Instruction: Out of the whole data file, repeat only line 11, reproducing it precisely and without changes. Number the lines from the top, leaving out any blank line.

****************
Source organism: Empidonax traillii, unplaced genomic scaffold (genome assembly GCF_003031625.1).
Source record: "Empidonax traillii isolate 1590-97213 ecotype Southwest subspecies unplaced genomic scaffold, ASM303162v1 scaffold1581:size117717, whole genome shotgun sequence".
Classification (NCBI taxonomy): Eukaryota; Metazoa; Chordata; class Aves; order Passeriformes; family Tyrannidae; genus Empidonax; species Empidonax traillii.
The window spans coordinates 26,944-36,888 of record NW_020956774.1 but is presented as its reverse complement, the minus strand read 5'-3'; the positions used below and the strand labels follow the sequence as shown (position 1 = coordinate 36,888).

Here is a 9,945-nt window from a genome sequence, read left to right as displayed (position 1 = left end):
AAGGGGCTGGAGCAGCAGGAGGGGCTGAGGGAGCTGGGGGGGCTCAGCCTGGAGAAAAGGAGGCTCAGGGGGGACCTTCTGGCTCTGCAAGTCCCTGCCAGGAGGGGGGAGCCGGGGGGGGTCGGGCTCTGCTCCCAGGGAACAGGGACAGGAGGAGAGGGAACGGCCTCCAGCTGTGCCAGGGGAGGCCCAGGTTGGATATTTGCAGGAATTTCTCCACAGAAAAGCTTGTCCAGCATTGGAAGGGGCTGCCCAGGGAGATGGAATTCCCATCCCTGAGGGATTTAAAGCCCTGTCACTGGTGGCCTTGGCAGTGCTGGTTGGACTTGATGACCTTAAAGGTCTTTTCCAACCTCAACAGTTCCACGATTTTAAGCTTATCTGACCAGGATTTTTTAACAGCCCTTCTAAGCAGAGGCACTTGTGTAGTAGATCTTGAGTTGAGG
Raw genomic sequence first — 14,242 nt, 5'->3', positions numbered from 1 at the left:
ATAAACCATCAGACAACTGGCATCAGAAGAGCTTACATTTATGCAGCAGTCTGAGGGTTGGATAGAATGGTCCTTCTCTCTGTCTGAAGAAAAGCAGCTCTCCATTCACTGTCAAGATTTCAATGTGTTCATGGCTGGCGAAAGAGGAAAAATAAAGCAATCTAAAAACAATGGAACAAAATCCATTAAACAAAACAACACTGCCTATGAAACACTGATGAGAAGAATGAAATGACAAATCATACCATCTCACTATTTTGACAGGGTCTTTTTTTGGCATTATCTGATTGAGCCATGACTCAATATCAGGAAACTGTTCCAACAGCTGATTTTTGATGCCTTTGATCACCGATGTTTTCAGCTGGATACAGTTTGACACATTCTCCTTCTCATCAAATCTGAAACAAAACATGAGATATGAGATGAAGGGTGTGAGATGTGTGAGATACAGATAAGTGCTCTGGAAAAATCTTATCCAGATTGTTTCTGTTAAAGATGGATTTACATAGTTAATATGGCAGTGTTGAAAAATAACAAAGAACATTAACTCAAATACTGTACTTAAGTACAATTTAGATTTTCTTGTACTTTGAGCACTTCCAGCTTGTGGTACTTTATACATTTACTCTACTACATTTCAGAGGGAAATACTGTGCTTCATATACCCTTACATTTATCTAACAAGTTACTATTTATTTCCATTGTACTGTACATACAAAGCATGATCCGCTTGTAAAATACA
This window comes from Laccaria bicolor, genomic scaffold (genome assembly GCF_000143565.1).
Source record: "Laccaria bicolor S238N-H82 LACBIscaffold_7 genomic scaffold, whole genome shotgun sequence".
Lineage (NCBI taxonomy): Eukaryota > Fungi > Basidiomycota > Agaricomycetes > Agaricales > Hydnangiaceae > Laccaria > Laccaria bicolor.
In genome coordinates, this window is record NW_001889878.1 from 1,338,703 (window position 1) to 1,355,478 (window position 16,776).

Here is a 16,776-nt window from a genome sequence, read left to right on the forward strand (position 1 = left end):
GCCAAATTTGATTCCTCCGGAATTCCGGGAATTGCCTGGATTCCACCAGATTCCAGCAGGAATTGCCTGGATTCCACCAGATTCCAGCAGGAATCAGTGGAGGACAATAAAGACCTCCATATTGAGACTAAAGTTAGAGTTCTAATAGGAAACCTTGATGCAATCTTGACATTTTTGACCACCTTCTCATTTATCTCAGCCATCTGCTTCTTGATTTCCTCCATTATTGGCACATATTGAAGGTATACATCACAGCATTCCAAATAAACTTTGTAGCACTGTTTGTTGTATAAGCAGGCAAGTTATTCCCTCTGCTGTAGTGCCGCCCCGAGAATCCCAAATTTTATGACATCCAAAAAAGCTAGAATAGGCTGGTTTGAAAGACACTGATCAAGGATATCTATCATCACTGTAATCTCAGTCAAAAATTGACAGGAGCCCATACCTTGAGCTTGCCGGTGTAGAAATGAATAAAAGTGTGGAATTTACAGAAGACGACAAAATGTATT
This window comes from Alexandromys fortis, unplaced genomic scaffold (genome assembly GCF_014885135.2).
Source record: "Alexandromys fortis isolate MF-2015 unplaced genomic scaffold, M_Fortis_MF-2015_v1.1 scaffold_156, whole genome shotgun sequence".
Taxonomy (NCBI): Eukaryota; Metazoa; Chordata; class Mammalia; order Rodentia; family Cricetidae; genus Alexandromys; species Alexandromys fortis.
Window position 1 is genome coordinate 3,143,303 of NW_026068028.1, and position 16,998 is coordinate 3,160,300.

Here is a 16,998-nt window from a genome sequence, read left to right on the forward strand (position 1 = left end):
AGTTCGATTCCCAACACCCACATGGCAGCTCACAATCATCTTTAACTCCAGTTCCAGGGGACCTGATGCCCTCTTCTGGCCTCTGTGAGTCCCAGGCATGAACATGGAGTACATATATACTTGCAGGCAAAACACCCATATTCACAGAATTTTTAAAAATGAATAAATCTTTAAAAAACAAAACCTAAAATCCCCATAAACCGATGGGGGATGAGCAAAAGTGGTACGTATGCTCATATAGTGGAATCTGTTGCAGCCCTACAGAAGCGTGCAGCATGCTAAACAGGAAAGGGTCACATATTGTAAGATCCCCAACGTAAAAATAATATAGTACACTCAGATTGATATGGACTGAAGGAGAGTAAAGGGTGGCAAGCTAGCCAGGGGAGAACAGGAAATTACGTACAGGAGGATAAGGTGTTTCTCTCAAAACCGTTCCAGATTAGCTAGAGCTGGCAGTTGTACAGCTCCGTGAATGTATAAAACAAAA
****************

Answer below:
Lineage (NCBI taxonomy): Eukaryota > Fungi > Basidiomycota > Agaricomycetes > Agaricales > Hydnangiaceae > Laccaria > Laccaria bicolor.